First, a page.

London: Britain has sweltered through the hottest day of the year so far, with temperatures soaring to 35 degrees in parts of the country.

Tropical cyclones play an important role in modifying the tropopause structure and dynamics as well as stratosphere–troposphere exchange (STE) processes in the upper troposphere and lower stratosphere (UTLS) region. In the present study, the impact of cyclones that occurred over the north Indian Ocean during 2007–2013 on the STE processes is quantified using satellite observations.

The reaction of clouds to a warming atmosphere has been one of the major sources of uncertainty in estimating exactly how much the world will heat up from the accumulation of greenhouse gases, as s

Tropopause temperatures (TPTs) control the amount of stratospheric water vapour, which influences chemistry, radiation and circulation in the stratosphere, and is also an important driver of surface climate. Decadal variability and long-term trends in tropical TPTs as well as stratospheric water vapour are largely unknown. Here, we present for the first time evidence, from reanalysis and state-of-the-art climate model simulations, of a link between decadal variability in tropical TPTs and the Pacific Decadal Oscillation (PDO).

For the first time, on the dimly glowing remnants of a failed star mere light-years from Earth, scientists have found evidence of water clouds beyond our solar system.

Clouds are moving towards the poles and getting higher in the sky as the planet warms, according to a new study that confirms predictions made by climate models for the first time.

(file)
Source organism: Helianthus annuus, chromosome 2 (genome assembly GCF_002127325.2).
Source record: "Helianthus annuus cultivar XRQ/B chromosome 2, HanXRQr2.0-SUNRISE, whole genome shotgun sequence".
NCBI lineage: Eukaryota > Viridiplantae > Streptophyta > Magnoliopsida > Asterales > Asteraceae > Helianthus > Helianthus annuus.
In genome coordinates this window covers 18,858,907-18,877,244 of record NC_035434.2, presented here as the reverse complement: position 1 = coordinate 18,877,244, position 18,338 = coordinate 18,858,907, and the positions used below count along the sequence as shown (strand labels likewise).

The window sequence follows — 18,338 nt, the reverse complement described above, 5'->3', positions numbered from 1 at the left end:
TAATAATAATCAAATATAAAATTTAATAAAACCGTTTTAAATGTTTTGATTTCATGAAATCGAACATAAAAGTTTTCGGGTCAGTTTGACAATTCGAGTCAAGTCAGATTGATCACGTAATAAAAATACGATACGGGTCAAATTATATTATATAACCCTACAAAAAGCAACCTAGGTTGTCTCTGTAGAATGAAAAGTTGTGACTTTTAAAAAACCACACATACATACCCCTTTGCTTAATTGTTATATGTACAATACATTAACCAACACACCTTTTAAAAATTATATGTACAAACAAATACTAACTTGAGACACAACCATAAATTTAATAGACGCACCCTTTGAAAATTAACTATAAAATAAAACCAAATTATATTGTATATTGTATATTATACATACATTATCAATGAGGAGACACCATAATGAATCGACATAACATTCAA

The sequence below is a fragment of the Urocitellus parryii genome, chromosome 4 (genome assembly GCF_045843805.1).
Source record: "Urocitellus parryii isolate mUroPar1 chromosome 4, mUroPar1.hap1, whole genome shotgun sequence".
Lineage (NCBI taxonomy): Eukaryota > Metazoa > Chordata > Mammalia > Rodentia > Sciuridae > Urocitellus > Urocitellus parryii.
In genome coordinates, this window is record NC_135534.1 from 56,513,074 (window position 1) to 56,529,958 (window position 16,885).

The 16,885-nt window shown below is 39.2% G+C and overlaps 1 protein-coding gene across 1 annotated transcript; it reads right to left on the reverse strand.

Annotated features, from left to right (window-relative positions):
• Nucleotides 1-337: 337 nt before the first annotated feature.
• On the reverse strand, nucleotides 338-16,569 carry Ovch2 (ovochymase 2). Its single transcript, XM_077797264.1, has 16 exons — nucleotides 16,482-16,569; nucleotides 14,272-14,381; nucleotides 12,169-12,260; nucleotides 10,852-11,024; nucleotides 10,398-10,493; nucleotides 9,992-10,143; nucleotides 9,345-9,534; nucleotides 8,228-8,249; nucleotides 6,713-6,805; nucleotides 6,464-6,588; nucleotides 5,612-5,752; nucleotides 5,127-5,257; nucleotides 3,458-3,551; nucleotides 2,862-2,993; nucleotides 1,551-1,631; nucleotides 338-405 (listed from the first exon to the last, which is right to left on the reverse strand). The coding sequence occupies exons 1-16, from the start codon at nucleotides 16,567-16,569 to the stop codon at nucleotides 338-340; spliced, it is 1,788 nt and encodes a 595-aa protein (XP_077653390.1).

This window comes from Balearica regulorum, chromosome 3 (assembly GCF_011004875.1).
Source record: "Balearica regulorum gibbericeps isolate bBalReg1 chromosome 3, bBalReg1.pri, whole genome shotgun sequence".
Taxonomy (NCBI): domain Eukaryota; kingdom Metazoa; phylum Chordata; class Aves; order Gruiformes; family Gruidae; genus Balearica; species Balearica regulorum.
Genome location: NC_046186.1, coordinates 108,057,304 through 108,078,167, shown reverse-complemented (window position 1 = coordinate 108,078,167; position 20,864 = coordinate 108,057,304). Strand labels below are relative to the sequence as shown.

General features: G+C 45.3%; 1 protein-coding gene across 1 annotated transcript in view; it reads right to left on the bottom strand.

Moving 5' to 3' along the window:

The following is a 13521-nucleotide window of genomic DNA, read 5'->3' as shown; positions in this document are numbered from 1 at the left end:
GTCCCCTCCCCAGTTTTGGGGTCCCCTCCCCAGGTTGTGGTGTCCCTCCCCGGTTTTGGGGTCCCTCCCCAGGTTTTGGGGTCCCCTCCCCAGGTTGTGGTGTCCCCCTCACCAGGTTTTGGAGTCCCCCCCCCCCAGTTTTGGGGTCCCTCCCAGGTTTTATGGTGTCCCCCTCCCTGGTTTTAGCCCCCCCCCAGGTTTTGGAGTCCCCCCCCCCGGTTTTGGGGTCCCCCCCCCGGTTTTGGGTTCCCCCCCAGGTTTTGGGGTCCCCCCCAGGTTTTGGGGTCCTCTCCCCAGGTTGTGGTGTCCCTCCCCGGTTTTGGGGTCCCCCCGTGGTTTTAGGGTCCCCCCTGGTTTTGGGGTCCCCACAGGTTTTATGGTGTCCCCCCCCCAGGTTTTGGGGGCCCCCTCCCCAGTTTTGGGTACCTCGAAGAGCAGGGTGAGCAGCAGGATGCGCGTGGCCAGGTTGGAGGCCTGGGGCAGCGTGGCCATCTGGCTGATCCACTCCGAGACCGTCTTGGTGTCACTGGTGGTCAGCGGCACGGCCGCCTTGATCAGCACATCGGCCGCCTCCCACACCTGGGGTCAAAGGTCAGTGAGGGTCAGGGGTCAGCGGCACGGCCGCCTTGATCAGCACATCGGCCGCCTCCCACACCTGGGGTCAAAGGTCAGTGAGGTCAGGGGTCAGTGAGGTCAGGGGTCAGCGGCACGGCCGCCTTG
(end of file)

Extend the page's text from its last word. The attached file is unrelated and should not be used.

Long-term measurements (from August 2009 to December 2014) of aerosol black carbon mass concentration (MBC) and spectral aerosol optical depth (AOD) were carried out from a high-altitude location, Hanle in western trans-Himalaya as part of the Regional Aerosol Warming Experiment.

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We present the measurements of cloud-base height variations over Aryabhatta Research Institute of Observational Science, Nainital (79.45E, 29.37N, 1958 m amsl) obtained from Vaisala Ceilometer, during the nearly year-long Ganges Valley Aerosol Experiment (GVAX). The cloud-base measurements are analysed in conjunction with collocated measurements of rainfall, to study the possible contributions from different cloud types to the observed monsoonal rainfall during June to September 2011.

New research based on ocean models and near real-time data from autonomous gliders indicates that the "The Blob" and El Niño together strongly depressed productivity off the West Coast, with The Bl

Air pollutants interact with and break down plant-emitted scent molecules, which insect pollinators such as bees use to locate needed food, says a new study.